Robert Stark Letter to Nathaniel Greene 6/9/1781
Papers of the Congressional Congress M247-175 v. 2 pg. 298
National Archives and Records Administration
Transcribed by Billy Markland
As time will not permit me to give so particular a detail of my sufferings since a prisoner as I would wish to do; the [short?], hope it will induce the
American General in some measure to retaliate if we are not exchanged.
On the 14th day of June last I was taken prisoner on the road on my return home from Genl.
Williamson, where 4 or 500 Americans had collected and by a capitulation settled with one Paris, who was delegated for that purpose by Sr. Henry
Clinton, that our persons and property should be safe. After being some time in the Jail at Ninety Six, I was with 18 others drove to Town in
irons, guarded by a set of horse thieves, through the extreme Heat in 8 days and then lodged in the cellar under the exchange from the
11th July untill [sic] 26th Decembr.
following, during which time we suffered every degree of insult that well could be inflicted on a set of men, not only from being confined with British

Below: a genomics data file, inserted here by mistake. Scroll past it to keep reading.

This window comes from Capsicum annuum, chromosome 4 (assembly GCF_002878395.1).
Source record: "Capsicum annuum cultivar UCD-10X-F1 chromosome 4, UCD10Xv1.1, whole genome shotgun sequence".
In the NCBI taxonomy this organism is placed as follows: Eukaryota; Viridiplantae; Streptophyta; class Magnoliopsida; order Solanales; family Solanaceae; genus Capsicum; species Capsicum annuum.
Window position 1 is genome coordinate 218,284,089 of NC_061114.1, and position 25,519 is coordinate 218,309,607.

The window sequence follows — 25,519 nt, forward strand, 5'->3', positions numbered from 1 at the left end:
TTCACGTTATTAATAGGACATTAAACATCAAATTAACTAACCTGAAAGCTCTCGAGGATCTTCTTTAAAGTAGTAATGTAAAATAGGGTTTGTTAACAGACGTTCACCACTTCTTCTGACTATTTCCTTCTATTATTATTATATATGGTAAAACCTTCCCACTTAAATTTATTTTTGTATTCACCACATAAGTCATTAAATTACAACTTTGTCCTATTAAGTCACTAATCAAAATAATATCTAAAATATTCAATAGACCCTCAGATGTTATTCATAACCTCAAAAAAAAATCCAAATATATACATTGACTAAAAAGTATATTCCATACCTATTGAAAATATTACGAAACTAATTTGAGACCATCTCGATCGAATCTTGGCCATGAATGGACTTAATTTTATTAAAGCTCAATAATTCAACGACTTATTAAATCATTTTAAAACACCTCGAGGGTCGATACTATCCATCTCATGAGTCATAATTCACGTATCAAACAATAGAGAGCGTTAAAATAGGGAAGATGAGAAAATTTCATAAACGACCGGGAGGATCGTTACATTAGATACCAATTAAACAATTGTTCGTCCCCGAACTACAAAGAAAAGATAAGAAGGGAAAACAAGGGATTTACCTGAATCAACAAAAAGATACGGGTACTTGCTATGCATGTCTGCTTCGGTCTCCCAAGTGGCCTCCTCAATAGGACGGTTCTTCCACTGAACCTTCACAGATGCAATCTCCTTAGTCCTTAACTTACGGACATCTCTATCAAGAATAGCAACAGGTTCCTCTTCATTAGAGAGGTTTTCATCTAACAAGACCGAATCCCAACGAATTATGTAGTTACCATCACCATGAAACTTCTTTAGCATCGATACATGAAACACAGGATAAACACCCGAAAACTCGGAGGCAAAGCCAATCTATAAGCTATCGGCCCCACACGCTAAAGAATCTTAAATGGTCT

soldiers that had been guilty of every species of villany [sic] and their women, the most abandoned set of wretches I believe that belong to their army,
but negroes of each sex, one of which had the small pox - frequently have I seem my fellow prisoners caned by the Marshal, officers, and Segts. of the
Guard, for no fault - Seldom allowed provisions enough for [a] child, and debared [sic] seeing any of our friends to aid our distresses but the
greatest stroke of their cruelty was taking away James and Saml. Kennely, Andrew Wells, [Herbt.?] Vessels, Mehanny Dough, and six others, and have
sent them, where I do not know, nor does any of their friends I believe
A further detail would be breaking through my plan one day (should I be so happy as to regain my Liberty) amusing the world with an account of British